Hey! Listen to Montaigne!

We don’t cover pop a lot on the blog. To be honest, that more reflects a blind-spot among our staff members than any grand design; we don’t really cater to the whole “pop is shit, metal rules supreme” narrative, at least not willingly. Regardless, every once in a while something breaks through our genre deafness and speaks to use with a language we can understand, even from within the pop/singer-songwriter genre. Case in point: Montaigne, being the stage name for one Jessica Cerro, a singer/songwriter from Australia (of course). Following a period of mainstream attention and success, Montaigne disappeared for a while before returning triumphantly with her 2016 Glorious Heights.

Blending influences like Skunk AnansieAnouk, brit-pop/rock and more, Montaigne creates evocative and powerful pop with plenty of electronic influences. Her music is perhaps best enjoyed in a live setting, as the video above shows. The album itself explores her register and composition abilities, moving from introspective songs to the more upbeat and colorful tracks which open the album with fanfare. Among the tools utilized are electronics that hum with energy but also more subdued synths, guitar touches, and, of course, Cerro’s own voice which holds a rich and deep timbre she utilizes.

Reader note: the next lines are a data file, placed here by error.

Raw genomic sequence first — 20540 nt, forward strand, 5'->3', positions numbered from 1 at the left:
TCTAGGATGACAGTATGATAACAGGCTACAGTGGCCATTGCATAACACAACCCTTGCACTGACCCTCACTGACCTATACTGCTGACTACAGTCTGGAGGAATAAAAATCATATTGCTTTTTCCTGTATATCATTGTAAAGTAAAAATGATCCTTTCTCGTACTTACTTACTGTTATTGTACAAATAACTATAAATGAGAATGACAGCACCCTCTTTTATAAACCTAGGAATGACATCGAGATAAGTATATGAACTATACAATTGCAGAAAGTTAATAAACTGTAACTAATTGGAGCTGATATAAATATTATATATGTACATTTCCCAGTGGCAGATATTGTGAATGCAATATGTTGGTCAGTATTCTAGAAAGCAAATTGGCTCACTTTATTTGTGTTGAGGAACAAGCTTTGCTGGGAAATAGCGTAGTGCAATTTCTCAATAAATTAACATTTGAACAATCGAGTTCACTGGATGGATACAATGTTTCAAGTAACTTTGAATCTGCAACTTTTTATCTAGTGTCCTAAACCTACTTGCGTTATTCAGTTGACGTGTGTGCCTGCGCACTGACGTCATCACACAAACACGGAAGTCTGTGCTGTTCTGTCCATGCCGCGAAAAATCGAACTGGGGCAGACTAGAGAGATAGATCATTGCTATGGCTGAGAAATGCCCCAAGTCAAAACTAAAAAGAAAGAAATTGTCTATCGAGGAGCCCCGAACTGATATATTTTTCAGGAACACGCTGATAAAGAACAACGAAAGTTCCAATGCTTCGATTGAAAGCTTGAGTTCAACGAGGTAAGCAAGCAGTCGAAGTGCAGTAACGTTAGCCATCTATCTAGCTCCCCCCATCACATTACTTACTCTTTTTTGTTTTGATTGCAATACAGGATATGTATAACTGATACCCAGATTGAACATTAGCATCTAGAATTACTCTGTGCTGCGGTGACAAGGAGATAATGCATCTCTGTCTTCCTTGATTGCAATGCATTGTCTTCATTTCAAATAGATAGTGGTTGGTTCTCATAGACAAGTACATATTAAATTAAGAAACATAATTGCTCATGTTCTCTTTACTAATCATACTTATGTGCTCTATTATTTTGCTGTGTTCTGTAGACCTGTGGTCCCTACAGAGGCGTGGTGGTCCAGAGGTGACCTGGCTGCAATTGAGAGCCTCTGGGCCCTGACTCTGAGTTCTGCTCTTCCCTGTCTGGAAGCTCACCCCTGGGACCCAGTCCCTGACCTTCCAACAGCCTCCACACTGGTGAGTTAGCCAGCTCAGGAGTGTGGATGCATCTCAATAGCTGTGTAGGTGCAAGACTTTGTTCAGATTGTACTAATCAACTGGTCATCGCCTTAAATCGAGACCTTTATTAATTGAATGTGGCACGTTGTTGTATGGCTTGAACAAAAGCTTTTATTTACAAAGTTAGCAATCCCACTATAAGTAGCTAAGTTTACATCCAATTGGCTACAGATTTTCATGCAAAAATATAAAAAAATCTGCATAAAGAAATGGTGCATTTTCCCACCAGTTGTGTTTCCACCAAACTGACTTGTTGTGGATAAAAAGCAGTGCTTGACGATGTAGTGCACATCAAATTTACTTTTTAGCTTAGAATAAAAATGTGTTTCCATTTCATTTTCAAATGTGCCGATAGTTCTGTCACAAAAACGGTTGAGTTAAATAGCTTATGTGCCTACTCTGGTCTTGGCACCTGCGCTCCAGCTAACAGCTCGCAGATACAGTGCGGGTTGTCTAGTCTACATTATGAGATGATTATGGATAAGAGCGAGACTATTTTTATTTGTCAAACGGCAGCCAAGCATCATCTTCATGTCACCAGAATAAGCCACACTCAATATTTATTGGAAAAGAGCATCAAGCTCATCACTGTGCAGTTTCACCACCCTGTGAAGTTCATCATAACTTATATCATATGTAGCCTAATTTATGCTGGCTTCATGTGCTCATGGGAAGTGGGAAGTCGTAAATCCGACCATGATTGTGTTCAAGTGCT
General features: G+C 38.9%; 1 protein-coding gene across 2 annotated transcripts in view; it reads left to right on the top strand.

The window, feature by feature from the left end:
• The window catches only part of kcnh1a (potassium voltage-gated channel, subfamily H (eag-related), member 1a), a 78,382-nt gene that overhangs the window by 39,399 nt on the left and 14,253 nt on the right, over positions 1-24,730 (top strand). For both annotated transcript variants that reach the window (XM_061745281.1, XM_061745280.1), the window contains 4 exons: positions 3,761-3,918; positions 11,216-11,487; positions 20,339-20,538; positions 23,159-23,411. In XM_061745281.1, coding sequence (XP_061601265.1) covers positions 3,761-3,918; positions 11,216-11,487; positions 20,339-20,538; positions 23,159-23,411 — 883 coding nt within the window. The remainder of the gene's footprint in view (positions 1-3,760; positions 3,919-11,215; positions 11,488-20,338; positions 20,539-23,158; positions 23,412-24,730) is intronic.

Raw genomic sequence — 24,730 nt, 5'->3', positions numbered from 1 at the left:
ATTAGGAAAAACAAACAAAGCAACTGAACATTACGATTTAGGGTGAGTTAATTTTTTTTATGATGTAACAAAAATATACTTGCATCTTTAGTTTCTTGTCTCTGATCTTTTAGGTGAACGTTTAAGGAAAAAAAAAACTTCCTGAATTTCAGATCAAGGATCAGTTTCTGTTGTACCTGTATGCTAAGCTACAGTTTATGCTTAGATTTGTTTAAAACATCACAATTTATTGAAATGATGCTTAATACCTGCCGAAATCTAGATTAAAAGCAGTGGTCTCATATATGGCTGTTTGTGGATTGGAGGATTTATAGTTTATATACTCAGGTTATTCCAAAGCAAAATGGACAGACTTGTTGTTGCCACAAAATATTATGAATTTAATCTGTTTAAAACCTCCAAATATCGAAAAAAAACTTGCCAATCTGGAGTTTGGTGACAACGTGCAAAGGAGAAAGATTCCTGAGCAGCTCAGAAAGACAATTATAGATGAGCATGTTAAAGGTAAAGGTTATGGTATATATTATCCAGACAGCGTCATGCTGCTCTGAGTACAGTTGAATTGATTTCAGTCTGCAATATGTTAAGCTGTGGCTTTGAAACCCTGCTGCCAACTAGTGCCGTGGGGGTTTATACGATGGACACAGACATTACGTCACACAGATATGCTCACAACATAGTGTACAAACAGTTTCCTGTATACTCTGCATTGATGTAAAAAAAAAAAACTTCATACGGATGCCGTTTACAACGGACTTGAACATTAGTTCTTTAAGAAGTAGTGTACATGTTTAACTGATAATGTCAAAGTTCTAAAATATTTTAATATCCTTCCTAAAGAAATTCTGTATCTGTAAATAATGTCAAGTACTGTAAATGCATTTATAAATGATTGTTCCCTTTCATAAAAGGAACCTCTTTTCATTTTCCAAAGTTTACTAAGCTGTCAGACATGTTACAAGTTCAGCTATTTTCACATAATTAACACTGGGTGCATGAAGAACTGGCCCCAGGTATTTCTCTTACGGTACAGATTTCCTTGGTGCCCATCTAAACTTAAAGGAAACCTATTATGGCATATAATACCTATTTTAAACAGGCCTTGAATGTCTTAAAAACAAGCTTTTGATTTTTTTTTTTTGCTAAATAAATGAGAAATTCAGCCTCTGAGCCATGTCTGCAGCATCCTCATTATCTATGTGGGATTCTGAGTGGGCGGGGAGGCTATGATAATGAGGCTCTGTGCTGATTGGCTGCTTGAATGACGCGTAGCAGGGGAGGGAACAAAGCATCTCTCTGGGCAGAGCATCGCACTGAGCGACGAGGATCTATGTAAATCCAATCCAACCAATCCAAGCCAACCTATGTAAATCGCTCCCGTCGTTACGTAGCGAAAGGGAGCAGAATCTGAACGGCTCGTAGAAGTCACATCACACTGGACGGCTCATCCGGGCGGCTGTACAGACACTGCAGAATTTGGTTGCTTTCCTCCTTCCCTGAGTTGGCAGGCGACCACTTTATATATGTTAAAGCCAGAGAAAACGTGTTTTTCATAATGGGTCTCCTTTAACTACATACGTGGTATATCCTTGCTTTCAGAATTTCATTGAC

All in all, it does a good job balancing the sometimes frivolous nature of pop music with more somber ideas. Especially near the end of the album, where tracks like “Lonely” and “I Am Behind You” (which also features a raw and deeply touching secret track at the end) present more mature outlooks on life, one is afforded a unique and powerful look into the writer’s left. This convincing balance should serve to pierce even the most pop illiterate of listeners (like me). Perhaps her deeper tones and heartfelt delivery appeal to the metal listener more, even when she is lightheaded and celebratory. Or perhaps it’s her aesthetics, rooted in fantasy and individualism, which “reach across the aisle” and grasp me by the heart. Regardless, give her chance and perhaps experience familiar emotions from new perspectives.

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Fear is the mind-killer. Fear is the little-death that brings total obliteration. I will face my fear. I will permit it to pass over me and through me. And when it has gone past I will turn the inner eye to see its path. Where the fear has gone there will be nothing. Only I will remain.






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